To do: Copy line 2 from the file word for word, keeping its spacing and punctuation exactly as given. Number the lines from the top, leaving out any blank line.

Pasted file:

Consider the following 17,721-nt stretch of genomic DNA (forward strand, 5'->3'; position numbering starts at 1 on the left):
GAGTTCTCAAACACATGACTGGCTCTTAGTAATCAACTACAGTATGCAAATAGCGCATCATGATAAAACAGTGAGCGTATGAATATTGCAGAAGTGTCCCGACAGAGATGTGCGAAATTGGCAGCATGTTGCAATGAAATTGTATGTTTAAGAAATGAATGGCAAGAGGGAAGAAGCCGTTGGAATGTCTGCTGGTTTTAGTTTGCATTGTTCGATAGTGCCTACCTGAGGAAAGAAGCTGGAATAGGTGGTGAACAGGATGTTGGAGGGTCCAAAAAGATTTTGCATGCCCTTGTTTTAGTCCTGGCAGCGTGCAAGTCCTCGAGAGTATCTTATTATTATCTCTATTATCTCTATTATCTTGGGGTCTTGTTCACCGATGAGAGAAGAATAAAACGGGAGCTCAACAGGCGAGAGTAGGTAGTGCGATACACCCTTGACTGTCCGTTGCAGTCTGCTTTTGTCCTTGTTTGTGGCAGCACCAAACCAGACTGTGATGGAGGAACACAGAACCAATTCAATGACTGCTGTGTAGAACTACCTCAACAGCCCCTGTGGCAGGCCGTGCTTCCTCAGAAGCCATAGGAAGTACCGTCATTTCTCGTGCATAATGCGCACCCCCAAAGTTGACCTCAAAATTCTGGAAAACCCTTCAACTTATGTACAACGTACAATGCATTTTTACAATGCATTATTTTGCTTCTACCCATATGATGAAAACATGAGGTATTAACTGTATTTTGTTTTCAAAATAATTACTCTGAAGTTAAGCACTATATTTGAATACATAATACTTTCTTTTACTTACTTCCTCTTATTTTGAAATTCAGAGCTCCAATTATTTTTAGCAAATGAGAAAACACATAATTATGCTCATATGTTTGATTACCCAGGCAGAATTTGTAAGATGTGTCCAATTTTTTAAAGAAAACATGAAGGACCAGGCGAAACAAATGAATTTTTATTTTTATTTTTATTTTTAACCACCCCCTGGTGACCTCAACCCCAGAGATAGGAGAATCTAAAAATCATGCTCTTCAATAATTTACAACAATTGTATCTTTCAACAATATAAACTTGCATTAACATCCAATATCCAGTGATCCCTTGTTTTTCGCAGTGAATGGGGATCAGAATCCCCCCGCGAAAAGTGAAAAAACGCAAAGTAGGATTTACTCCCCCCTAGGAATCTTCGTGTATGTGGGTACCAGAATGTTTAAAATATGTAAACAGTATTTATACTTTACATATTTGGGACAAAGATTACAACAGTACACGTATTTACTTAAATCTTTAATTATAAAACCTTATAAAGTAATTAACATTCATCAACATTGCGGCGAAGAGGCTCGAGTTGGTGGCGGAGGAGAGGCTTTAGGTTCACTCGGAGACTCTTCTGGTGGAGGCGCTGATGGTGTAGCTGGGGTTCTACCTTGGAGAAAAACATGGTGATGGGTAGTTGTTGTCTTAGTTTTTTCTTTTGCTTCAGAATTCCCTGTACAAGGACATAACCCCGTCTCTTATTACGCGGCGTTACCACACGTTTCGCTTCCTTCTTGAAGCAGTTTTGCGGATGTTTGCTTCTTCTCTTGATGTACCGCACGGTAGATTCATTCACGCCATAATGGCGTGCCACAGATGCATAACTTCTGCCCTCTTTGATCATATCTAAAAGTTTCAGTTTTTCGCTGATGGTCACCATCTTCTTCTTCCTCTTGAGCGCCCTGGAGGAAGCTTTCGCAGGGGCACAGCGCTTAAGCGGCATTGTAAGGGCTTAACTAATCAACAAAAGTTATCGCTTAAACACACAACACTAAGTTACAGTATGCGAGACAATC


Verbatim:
GAGTTCTCAAACACATGACTGGCTCTTAGTAATCAACTACAGTATGCAAATAGCGCATCATGATAAAACAGTGAGCGTATGAATATTGCAGAAGTGTCCCGACAGAGATGTGCGAAATTGGCAGCATGTTGCAATGAAATTGTATGTTTAAGAAATGAATGGCAAGAGGGAAGAAGCCGTTGGAATGTCTGCTGGTTTTAGTTTGCATTGTTCGATAGTGCCTACCTGAGGAAAGAAGCTGGAATAGGTGGTGAACAGGATGTTGGAGGGTCCAAAAAGATTTTGCATGCCCTTGTTTTAGTCCTGGCAGCGTGCAAGTCCTCGAGAGTATCTTATTATTATCTCTATTATCTCTATTATCTTGGGGTCTTGTTCACCGATGAGAGAAGAATAAAACGGGAGCTCAACAGGCGAGAGTAGGTAGTGCGATACACCCTTGACTGTCCGTTGCAGTCTGCTTTTGTCCTTGTTTGTGGCAGCACCAAACCAGACTGTGATGGAGGAACACAGAACCAATTCAATGACTGCTGTGTAGAACTACCTCAACAGCCCCTGTGGCAGGCCGTGCTTCCTCAGAAGCCATAGGAAGTACCGTCATTTCTCGTGCATAATGCGCACCCCCAAAGTTGACCTCAAAATTCTGGAAAACCCTTCAACTTATGTACAACGTACAATGCATTTTTACAATGCATTATTTTGCTTCTACCCATATGATGAAAACATGAGGTATTAACTGTATTTTGTTTTCAAAATAATTACTCTGAAGTTAAGCACTATATTTGAATACATAATACTTTCTTTTACTTACTTCCTCTTATTTTGAAATTCAGAGCTCCAATTATTTTTAGCAAATGAGAAAACACATAATTATGCTCATATGTTTGATTACCCAGGCAGAATTTGTAAGATGTGTCCAATTTTTTAAAGAAAACATGAAGGACCAGGCGAAACAAATGAATTTTTATTTTTATTTTTATTTTTAACCACCCCCTGGTGACCTCAACCCCAGAGATAGGAGAATCTAAAAATCATGCTCTTCAATAATTTACAACAATTGTATCTTTCAACAATATAAACTTGCATTAACATCCAATATCCAGTGATCCCTTGTTTTTCGCAGTGAATGGGGATCAGAATCCCCCCGCGAAAAGTGAAAAAACGCAAAGTAGGATTTACTCCCCCCTAGGAATCTTCGTGTATGTGGGTACCAGAATGTTTAAAATATGTAAACAGTATTTATACTTTACATATTTGGGACAAAGATTACAACAGTACACGTATTTACTTAAATCTTTAATTATAAAACCTTATAAAGTAATTAACATTCATCAACATTGCGGCGAAGAGGCTCGAGTTGGTGGCGGAGGAGAGGCTTTAGGTTCACTCGGAGACTCTTCTGGTGGAGGCGCTGATGGTGTAGCTGGGGTTCTACCTTGGAGAAAAACATGGTGATGGGTAGTTGTTGTCTTAGTTTTTTCTTTTGCTTCAGAATTCCCTGTACAAGGACATAACCCCGTCTCTTATTACGCGGCGTTACCACACGTTTCGCTTCCTTCTTGAAGCAGTTTTGCGGATGTTTGCTTCTTCTCTTGATGTACCGCACGGTAGATTCATTCACGCCATAATGGCGTGCCACAGATGCATAACTTCTGCCCTCTTTGATCATATCTAAAAGTTTCAGTTTTTCGCTGATGGTCACCATCTTCTTCTTCCTCTTGAGCGCCCTGGAGGAAGCTTTCGCAGGGGCACAGCGCTTAAGCGGCATTGTAAGGGCTTAACTAATCAACAAAAGTTATCGCTTAAACACACAACACTAAGTTACAGTATGCGAGACAATC